At a scientific meeting of the American Diabetes Association this weekend, researchers had some disappointing and some downright confusing news. Two new studies showed that contrary to expectations, drastically cutting blood-sugar levels in diabetic patients did nothing to reduce their risk of heart disease and strokes.
In the most disquieting result, one of the studies was halted early because the patients who were given intensive treatment to lower their blood sugar had a higher death rate. Researchers say they don’t know whether to blame the treatment regimen, a mix of diabetes drugs and insulin, or the patients’ reduced blood-sugar levels. However, the second study showed no similar increase in mortality rates.
The study that showed increased mortality was conducted in the United States, the other in Australia; combined, they tracked about 20,000 patients over several years. Researchers suggested that the disparity may have something to do with the rate at which patients’ reduced their blood-sugar levels. In the American study, patients achieved their low glucose levels within four months, while the Australian patients took a year to reach the same point.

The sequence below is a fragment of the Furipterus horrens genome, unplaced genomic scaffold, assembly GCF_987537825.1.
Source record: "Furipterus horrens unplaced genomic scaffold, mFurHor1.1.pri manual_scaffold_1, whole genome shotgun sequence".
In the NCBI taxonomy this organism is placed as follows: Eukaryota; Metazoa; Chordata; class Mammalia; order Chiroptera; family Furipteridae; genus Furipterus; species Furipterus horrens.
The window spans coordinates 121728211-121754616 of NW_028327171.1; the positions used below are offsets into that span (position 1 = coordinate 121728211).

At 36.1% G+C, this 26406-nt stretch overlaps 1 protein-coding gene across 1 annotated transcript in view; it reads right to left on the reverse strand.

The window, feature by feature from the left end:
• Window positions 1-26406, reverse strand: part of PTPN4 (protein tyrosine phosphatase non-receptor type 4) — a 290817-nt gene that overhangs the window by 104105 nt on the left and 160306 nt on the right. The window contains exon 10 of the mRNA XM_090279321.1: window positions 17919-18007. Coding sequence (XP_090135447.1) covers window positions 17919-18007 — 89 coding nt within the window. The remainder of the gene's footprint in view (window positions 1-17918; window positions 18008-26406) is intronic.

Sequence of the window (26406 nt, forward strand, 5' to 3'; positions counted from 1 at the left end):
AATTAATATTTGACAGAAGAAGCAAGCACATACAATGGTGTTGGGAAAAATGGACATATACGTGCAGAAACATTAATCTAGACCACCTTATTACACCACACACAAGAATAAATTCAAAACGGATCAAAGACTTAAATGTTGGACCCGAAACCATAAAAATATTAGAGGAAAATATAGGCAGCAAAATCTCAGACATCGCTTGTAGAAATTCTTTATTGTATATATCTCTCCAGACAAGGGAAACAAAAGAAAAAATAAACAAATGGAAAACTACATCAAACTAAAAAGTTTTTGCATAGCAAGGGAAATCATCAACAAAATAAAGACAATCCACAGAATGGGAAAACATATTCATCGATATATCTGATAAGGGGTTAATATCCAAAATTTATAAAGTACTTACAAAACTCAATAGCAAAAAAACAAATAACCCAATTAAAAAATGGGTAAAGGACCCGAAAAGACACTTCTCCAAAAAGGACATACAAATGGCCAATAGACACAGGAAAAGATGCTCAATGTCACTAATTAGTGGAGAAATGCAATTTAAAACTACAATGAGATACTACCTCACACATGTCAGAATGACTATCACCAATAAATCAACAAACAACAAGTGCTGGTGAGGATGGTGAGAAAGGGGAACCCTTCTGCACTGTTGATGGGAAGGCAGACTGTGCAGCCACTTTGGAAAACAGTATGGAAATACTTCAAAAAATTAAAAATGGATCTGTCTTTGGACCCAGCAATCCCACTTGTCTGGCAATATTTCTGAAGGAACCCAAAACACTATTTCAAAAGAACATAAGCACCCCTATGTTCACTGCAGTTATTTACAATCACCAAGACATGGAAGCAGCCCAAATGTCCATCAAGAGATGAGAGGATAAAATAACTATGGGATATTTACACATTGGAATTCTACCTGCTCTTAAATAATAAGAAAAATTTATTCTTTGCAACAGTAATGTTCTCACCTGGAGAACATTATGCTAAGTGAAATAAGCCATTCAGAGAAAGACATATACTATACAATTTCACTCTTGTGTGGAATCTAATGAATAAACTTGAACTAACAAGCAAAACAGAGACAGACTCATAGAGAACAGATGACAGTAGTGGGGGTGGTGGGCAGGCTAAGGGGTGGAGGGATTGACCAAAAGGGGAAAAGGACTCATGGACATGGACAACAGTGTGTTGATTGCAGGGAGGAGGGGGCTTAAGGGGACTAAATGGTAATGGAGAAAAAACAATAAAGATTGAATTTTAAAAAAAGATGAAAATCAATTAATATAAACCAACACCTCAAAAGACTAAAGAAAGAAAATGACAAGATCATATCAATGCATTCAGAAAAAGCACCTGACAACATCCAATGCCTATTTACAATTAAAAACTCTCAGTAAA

There was one promising result in the Australian study: The patients with very low blood-sugar levels had fewer cases of kidney disease, a common complication of diabetes. Because of the benefits to the kidneys, researchers said it’s too early to dismiss the potential advantages of lowering blood sugar below recommended levels. “Getting down to even lower levels can protect patients from devastating kidney disease,” said Simon Heller, a lead researcher in the Australian study and a diabetes professor at the University of Sheffield. “It could protect 1 in 5 people from kidney disease” [San Francisco Chronicle].
Both were published online in the New England Journal of Medicine. Researchers say the surprising results should influence the advice that doctors give to their patients. “It’s disappointing,” said Stephen MacMahon, a researcher from the George Institute for International Health in Sydney and an author of the [Australian] study. “The message is if you want to change the risk of major macrovascular events, you can’t do it by lowering glucose.” He said controlling blood pressure and lowering cholesterol levels have a much bigger impact on reducing heart-attack and stroke risk.
An accompanying editorial to the studies says rather than considering changes to recommended blood-sugar levels, clinicians should stress other measures to their diabetic patients, such as smoking cessation and improvements in diet and exercise [The Wall Street Journal, subscription required].